Burnt ends of pork belly are quickly becoming a BBQ favorite. This pork belly variation, inspired by the cooking procedure for brisket burned ends, yields sweet and delicious chunks of meat candy.
Cubed pig belly is dry rubbed and slow-smoked to develop a lovely outside bark before being wrapped in liquid and honey to braise and render into a melt-in-your-mouth meat nugget.
These may be served as a finger food appetizer or as part of a bigger meal for practically any occasion.
- What are pork belly burnt ends
- What you’ll need
- Prepare your smoker and pork belly
- Cooking your burnt ends
- Time to wrap
- Packet vs Pan
- The Glaze
- Try these other burnt ends recipes
- How long does it take to smoke pork belly burnt ends at 225?
- Can you overcook pork belly burnt ends?
- What temperature is pork belly burnt ends cooked?
- Can you smoke pork belly like a brisket?
- Should I smoke pork but at 225 or 250?
- Is it better to smoke pork at 250 or 225?
- Do you smoke pork belly fat up or down?
- Should I spray pork belly burnt ends?
- Should pork belly burnt ends be chewy?
- How do you get crispy skin on smoked pork belly?
What are pork belly burnt ends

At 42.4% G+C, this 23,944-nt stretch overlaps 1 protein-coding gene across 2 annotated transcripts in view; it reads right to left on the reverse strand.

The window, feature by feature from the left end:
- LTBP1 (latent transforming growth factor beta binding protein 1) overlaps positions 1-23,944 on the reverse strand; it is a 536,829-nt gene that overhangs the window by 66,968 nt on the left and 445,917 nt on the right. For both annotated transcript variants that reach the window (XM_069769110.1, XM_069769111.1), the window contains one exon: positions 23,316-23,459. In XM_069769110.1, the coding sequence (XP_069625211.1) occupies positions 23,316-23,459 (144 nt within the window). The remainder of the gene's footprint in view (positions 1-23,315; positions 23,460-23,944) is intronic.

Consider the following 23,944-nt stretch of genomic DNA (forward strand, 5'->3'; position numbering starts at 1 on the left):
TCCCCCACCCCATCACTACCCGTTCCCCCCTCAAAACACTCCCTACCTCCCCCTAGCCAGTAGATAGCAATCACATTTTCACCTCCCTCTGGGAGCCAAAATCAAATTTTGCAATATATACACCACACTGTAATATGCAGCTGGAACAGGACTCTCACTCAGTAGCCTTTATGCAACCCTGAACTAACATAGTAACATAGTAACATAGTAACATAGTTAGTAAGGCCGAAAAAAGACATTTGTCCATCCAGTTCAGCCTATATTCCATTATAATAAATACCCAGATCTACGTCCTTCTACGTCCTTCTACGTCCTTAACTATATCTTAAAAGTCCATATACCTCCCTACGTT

The name “burnt ends” varies by area, but it originates from the point side of brisket after it had been cooked low and slow.
On the exterior, the fatty brisket point produces a thick, textured bark, while the interior renders into a juicy, delicious bite.
The rich fat content and how it permeates throughout the meat throughout the low and slow cooking procedure is what makes burned ends so wonderful. The outside’s crunch and texture complement the moist, buttery interior.
The same logic applies to pork belly. Pork belly is the same piece of flesh used to make bacon, and if you like bacon, you’ll adore the burned end variation.
The substantial fat content of pork belly behaves similarly to the fat in brisket point, rendering down to a butter-like consistency.
Tips for buying pork belly
Pork belly is growing more popular, although it is still difficult to get in most grocery shops.
Pork belly burned ends need 4 to 5 pounds of pork belly with the skin removed and a meat-to-fat ratio that is balanced. The central cut of pork belly has the finest meat-to-fat ratio and produces delicious pork belly burned ends.
Small parts of pork belly are frequently available in the meat case at specialty grocers like full Foods Market or The Fresh Market, but if you phone ahead, you have a higher chance of acquiring a bigger, full cut of the belly.